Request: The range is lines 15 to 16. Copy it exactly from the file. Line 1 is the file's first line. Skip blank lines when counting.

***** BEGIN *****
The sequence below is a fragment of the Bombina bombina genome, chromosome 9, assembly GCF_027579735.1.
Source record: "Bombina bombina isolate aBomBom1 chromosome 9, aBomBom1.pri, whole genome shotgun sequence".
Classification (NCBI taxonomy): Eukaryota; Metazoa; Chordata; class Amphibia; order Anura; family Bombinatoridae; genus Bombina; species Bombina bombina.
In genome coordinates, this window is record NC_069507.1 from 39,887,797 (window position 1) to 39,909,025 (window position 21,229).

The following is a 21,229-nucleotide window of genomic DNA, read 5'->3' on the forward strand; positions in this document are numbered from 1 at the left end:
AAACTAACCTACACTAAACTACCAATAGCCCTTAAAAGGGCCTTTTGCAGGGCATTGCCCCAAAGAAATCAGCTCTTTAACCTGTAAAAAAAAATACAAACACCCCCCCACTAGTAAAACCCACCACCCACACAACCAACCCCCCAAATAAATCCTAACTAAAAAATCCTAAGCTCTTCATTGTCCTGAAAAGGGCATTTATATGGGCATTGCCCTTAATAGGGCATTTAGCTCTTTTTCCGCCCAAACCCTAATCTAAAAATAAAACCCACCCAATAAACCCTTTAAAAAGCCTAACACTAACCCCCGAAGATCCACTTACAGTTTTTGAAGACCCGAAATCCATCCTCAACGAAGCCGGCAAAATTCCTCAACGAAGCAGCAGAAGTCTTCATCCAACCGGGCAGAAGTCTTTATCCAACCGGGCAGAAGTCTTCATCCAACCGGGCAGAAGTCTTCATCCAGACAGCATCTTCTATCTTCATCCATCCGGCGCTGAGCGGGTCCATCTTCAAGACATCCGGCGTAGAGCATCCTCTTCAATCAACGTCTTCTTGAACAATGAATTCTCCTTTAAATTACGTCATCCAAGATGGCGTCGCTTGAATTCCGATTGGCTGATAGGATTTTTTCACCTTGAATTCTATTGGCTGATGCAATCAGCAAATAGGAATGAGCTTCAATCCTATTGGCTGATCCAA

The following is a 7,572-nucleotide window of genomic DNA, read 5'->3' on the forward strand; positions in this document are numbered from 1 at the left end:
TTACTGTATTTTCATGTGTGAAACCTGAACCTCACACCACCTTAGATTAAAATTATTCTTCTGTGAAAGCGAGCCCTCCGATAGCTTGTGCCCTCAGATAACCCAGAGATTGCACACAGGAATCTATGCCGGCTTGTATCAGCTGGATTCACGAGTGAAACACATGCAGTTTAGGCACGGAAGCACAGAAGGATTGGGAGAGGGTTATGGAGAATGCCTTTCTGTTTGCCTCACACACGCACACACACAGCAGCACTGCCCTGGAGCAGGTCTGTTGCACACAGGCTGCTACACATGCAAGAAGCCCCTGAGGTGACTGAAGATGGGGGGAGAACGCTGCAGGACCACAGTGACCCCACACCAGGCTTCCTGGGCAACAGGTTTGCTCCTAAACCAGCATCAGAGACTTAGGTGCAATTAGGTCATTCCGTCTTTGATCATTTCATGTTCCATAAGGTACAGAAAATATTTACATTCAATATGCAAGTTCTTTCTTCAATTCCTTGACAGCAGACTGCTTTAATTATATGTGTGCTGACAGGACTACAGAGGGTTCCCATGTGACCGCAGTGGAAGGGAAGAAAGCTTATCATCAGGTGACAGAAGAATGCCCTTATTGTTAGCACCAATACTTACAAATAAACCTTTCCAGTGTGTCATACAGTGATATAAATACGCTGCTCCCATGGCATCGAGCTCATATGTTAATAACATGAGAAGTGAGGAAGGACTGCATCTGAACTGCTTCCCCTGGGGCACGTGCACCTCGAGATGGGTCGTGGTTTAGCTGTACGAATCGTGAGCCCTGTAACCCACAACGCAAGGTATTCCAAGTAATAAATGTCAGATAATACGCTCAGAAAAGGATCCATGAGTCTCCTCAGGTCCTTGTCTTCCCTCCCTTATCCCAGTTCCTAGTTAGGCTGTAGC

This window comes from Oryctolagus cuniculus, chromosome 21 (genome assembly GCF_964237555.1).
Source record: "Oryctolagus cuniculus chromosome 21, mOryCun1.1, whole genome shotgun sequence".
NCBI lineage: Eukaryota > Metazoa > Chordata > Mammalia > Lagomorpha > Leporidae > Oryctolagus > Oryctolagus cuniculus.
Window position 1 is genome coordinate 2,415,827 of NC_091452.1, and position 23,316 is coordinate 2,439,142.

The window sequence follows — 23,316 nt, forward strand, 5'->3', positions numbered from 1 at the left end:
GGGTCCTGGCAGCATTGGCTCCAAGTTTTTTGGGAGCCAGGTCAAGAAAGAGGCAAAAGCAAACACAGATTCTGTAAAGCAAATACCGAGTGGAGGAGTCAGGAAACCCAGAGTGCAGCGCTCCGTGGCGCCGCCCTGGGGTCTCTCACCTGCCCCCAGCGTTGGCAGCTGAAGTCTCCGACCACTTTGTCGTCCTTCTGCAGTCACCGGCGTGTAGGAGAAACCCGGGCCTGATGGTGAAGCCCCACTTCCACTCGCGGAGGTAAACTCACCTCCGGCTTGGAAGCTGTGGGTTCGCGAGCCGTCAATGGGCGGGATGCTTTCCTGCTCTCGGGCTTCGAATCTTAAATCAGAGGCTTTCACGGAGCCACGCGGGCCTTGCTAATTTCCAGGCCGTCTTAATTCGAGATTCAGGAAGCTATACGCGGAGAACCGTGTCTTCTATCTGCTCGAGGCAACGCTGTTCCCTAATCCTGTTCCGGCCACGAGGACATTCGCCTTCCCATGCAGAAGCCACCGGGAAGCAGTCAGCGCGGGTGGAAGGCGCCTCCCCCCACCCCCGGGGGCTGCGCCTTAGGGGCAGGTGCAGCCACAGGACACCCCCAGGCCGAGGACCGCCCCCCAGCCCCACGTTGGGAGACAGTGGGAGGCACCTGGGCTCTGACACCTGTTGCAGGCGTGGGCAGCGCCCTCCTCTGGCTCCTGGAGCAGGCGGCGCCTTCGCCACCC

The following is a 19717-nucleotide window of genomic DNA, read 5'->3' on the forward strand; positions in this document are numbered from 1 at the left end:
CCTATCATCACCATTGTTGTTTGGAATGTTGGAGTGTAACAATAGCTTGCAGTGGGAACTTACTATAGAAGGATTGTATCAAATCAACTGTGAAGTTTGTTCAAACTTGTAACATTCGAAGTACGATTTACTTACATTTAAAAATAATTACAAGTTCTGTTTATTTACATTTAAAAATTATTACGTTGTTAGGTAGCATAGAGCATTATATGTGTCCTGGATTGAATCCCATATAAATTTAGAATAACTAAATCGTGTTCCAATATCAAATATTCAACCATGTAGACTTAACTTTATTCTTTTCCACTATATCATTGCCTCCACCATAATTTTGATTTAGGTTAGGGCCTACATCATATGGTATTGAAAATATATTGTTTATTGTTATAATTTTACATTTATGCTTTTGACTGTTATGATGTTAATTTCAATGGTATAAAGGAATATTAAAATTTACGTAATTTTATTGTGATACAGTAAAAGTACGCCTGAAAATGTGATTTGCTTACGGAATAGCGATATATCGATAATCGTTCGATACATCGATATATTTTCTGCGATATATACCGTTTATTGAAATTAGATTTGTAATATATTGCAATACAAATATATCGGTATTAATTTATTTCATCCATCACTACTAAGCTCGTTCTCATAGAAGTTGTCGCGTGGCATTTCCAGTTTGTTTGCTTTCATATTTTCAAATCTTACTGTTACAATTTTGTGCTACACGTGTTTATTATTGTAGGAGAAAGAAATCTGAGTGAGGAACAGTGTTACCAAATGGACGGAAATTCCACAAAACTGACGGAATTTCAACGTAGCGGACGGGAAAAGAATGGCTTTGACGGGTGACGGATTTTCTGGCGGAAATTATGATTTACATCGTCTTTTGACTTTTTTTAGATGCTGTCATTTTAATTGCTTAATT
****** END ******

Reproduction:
The following is a 19717-nucleotide window of genomic DNA, read 5'->3' on the forward strand; positions in this document are numbered from 1 at the left end:
CCTATCATCACCATTGTTGTTTGGAATGTTGGAGTGTAACAATAGCTTGCAGTGGGAACTTACTATAGAAGGATTGTATCAAATCAACTGTGAAGTTTGTTCAAACTTGTAACATTCGAAGTACGATTTACTTACATTTAAAAATAATTACAAGTTCTGTTTATTTACATTTAAAAATTATTACGTTGTTAGGTAGCATAGAGCATTATATGTGTCCTGGATTGAATCCCATATAAATTTAGAATAACTAAATCGTGTTCCAATATCAAATATTCAACCATGTAGACTTAACTTTATTCTTTTCCACTATATCATTGCCTCCACCATAATTTTGATTTAGGTTAGGGCCTACATCATATGGTATTGAAAATATATTGTTTATTGTTATAATTTTACATTTATGCTTTTGACTGTTATGATGTTAATTTCAATGGTATAAAGGAATATTAAAATTTACGTAATTTTATTGTGATACAGTAAAAGTACGCCTGAAAATGTGATTTGCTTACGGAATAGCGATATATCGATAATCGTTCGATACATCGATATATTTTCTGCGATATATACCGTTTATTGAAATTAGATTTGTAATATATTGCAATACAAATATATCGGTATTAATTTATTTCATCCATCACTACTAAGCTCGTTCTCATAGAAGTTGTCGCGTGGCATTTCCAGTTTGTTTGCTTTCATATTTTCAAATCTTACTGTTACAATTTTGTGCTACACGTGTTTATTATTGTAGGAGAAAGAAATCTGAGTGAGGAACAGTGTTACCAAATGGACGGAAATTCCACAAAACTGACGGAATTTCAACGTAGCGGACGGGAAAAGAATGGCTTTGACGGGTGACGGATTTTCTGGCGGAAATTATGATTTACATCGTCTTTTGACTTTTTTTAGATGCTGTCATTTTAATTGCTTAATT